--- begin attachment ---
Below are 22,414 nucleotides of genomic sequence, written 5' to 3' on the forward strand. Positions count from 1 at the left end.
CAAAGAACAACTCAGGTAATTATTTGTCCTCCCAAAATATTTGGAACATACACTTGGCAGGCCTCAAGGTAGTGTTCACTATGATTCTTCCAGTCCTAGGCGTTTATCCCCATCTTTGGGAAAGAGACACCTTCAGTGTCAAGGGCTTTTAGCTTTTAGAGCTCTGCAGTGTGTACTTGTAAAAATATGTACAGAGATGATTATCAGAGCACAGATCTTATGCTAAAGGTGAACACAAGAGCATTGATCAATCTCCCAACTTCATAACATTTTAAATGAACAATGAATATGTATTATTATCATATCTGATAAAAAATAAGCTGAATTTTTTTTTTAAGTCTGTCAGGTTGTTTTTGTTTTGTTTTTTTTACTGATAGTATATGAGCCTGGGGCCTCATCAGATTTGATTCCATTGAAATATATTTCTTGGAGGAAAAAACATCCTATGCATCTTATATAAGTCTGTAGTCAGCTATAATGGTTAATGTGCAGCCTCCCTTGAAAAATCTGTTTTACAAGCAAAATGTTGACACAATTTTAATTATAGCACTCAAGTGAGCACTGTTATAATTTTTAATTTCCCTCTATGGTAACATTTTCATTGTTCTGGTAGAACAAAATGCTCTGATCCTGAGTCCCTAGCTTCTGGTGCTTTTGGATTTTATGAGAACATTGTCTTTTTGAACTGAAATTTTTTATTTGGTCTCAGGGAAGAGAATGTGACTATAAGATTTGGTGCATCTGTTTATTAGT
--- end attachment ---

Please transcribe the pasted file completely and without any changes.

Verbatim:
Below are 22,414 nucleotides of genomic sequence, written 5' to 3' on the forward strand. Positions count from 1 at the left end.
CAAAGAACAACTCAGGTAATTATTTGTCCTCCCAAAATATTTGGAACATACACTTGGCAGGCCTCAAGGTAGTGTTCACTATGATTCTTCCAGTCCTAGGCGTTTATCCCCATCTTTGGGAAAGAGACACCTTCAGTGTCAAGGGCTTTTAGCTTTTAGAGCTCTGCAGTGTGTACTTGTAAAAATATGTACAGAGATGATTATCAGAGCACAGATCTTATGCTAAAGGTGAACACAAGAGCATTGATCAATCTCCCAACTTCATAACATTTTAAATGAACAATGAATATGTATTATTATCATATCTGATAAAAAATAAGCTGAATTTTTTTTTTAAGTCTGTCAGGTTGTTTTTGTTTTGTTTTTTTTACTGATAGTATATGAGCCTGGGGCCTCATCAGATTTGATTCCATTGAAATATATTTCTTGGAGGAAAAAACATCCTATGCATCTTATATAAGTCTGTAGTCAGCTATAATGGTTAATGTGCAGCCTCCCTTGAAAAATCTGTTTTACAAGCAAAATGTTGACACAATTTTAATTATAGCACTCAAGTGAGCACTGTTATAATTTTTAATTTCCCTCTATGGTAACATTTTCATTGTTCTGGTAGAACAAAATGCTCTGATCCTGAGTCCCTAGCTTCTGGTGCTTTTGGATTTTATGAGAACATTGTCTTTTTGAACTGAAATTTTTTATTTGGTCTCAGGGAAGAGAATGTGACTATAAGATTTGGTGCATCTGTTTATTAGT